Exception Notifications in Slack

Slack is a powerful team communication tool, and we can use it as a recipient for error details, or anything else for that matter. Great for notifications that you really need as soon as they happen.

Setting up Slack

First, navigate to https://api.slack.com/apps and click the “Create New App” on the top right. A modal window will pop up giving you a couple of options, select “From scratch”. Fill out the App Name and associate the app with a workspace, finally click “Create App”.

Once that’s done, your app needs an incoming webhook, which will be used to dispatch messages to Slack.

The sidebar contains an item, Incoming Webhooks. Once selected, activate it and then click “Add New Webhook to Workspace”, which will bring up a permission window.

Select the channel you’d like the webhook to aim at and then click “Allow”, which will take you back to the “Incoming Webhook” view. The table at the bottom contains all the information you will need in order to send your Slack messages programmatically. So, let’s move on to code.

Python time

In it’s simplest form, we need a class as a representation of Slack and an exception class. This means that we can use inheritance to make different exceptions implement the Slack messaging facility. I will also include a Pydantic Settings reference for this example and
write up a walkthrough in a later post.

from pydantic_settings import BaseSettings, SettingsConfigDict

class AppSettings(BaseSettings):
    slack_webhook_url: str
    model_config = SettingsConfigDict(case_sensitive=False)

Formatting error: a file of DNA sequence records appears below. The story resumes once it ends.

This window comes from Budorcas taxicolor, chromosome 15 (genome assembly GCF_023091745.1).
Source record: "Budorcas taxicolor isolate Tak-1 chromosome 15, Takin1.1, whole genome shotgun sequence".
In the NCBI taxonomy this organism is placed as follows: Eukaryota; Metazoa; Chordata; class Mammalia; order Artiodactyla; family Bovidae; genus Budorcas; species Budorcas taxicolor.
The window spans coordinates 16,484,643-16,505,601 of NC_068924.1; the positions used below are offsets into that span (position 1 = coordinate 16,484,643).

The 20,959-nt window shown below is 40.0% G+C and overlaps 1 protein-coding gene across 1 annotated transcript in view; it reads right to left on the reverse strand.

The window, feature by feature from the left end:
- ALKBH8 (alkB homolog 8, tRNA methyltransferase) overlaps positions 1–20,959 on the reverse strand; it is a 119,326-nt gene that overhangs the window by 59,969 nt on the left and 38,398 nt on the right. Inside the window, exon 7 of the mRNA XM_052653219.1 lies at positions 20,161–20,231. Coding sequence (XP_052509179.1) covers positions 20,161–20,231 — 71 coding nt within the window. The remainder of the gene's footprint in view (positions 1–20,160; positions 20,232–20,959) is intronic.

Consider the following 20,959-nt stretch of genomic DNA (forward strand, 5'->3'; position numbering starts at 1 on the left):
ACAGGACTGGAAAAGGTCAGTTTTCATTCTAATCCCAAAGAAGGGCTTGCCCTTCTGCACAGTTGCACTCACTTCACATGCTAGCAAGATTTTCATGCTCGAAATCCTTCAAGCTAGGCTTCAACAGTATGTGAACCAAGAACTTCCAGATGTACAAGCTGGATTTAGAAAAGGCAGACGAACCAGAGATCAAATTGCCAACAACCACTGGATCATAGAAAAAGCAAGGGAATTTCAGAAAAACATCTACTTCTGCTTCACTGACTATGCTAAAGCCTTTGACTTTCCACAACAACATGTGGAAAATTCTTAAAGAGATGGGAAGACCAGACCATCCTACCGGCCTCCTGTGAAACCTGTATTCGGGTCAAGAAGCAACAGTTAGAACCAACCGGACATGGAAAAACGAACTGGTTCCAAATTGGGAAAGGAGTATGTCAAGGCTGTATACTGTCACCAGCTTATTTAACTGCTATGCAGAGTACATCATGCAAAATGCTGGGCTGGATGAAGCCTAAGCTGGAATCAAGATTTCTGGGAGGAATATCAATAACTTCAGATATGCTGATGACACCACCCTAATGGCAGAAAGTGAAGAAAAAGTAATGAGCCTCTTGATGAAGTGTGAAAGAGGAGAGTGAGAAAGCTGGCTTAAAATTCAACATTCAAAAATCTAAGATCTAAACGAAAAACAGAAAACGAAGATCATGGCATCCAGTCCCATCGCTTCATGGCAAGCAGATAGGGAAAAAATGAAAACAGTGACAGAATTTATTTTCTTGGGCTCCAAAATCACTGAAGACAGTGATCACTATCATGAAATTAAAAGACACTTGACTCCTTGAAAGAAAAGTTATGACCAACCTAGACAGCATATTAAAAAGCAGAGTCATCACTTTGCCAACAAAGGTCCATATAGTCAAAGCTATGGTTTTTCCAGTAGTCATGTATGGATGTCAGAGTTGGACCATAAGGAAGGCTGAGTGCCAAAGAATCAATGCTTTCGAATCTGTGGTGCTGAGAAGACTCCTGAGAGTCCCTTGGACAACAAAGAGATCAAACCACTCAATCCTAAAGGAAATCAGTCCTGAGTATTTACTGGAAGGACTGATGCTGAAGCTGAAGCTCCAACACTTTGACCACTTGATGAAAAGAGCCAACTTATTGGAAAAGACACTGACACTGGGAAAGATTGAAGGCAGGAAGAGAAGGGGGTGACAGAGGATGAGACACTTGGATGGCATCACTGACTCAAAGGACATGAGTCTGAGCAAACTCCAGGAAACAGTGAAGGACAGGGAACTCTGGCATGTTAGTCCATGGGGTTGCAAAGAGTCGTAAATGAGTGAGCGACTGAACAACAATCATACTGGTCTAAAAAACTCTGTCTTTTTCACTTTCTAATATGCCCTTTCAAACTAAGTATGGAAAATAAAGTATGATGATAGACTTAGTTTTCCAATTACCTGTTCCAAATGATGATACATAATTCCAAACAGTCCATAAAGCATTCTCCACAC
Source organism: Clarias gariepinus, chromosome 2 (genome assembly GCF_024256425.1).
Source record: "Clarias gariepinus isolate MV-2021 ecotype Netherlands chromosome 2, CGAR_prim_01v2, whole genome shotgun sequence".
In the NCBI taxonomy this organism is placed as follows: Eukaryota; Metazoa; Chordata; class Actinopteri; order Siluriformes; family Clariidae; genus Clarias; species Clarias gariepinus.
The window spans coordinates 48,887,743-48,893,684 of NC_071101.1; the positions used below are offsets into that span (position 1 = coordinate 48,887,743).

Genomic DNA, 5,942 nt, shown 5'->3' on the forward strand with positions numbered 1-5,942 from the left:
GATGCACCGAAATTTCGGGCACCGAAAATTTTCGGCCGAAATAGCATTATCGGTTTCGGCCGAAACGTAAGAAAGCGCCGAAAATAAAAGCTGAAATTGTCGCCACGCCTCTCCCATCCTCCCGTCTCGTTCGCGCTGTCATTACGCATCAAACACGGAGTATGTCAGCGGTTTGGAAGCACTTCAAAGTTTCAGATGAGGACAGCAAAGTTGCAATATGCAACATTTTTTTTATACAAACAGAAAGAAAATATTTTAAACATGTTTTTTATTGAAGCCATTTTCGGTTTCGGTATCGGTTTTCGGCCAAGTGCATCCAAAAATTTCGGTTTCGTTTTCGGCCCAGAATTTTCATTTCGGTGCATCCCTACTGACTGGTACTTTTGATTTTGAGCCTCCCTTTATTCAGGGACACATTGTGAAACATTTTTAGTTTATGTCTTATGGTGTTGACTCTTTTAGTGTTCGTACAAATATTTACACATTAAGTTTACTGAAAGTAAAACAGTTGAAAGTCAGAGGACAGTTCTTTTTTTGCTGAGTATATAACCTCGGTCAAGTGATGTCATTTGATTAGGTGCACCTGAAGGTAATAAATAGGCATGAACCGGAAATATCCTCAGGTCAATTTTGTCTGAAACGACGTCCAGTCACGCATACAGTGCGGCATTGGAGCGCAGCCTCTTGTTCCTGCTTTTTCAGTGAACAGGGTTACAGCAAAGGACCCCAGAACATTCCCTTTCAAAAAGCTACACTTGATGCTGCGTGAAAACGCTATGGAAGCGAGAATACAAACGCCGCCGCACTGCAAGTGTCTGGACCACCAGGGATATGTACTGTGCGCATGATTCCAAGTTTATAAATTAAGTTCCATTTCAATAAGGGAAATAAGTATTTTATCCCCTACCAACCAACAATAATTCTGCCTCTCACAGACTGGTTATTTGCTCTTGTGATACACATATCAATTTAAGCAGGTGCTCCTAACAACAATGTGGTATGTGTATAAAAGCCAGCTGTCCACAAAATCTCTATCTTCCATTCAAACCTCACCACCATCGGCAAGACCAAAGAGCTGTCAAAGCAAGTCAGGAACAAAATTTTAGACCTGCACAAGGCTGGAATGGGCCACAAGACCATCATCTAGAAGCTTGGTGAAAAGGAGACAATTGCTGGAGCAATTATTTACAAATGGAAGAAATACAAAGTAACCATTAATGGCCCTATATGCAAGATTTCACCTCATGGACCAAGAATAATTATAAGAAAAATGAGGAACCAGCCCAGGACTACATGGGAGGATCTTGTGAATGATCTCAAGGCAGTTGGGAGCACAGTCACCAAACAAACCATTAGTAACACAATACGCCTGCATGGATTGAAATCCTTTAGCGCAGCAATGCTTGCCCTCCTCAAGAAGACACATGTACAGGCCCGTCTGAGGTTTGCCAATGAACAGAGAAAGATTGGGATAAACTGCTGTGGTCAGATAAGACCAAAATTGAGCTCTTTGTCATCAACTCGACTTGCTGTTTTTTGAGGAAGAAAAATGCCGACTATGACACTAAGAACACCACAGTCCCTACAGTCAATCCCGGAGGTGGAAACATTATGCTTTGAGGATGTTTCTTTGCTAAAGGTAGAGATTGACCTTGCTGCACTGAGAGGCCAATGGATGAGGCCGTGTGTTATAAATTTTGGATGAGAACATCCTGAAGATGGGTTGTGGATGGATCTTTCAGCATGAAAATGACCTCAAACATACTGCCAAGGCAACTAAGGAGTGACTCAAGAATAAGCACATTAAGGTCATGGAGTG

settings = AppSettings()

In this basic Pydantic Settings class, we can set our Slack URL that we obtained from the table above by way of an environmental variable. Remember to create the environmental variable as
uppercase – SLACK_WEBHOOK_URL = https://hooks.slack.com/services/***/***/***

Next we write up our Slack class. For this, I will be using HTTPX.

import httpx
from httpx import Response

class Slack:
    def init(self, app_settings: AppSettings):
        self.app_settings = app_settings

    def dispatch_message(self, message: str) -> Response:
        return httpx.post(
            json={"text": message},
            headers={"content-type": "application/json"}

A simple, single method class is all we need for this example. You could do an awful lot more, all of which would be out of scope for this article. All we need to do is translate the cURL example in the Incoming Webhooks table example into a HTTPX request – it’s a POST request and we are sending JSON data. Next, let’s create our exception class.

class SlackableException(Exception):
    def init(self, message):
        self.message = message
        self.slack_response = self.dispatch_to_slack()

    def dispatch_to_slack(self):
        slack = Slack(app_settings)
        return slack.dispatch_message(

By inheriting from the base Exception class, we simply need to add a method to use the Slack class and then everything else will work just as any other exception would. Finally, we write our custom exception that inherits from the SlackableException class.

class MailchimpClientException(SlackableException):

In this example case, we don’t really need our custom exception to do anything other than dispatch to Slack, so pass is sufficient. Let’s test it out.

raise MailchimpClientException(message="Testing 123")

And there you have it. Custom exceptions that forward to Slack.

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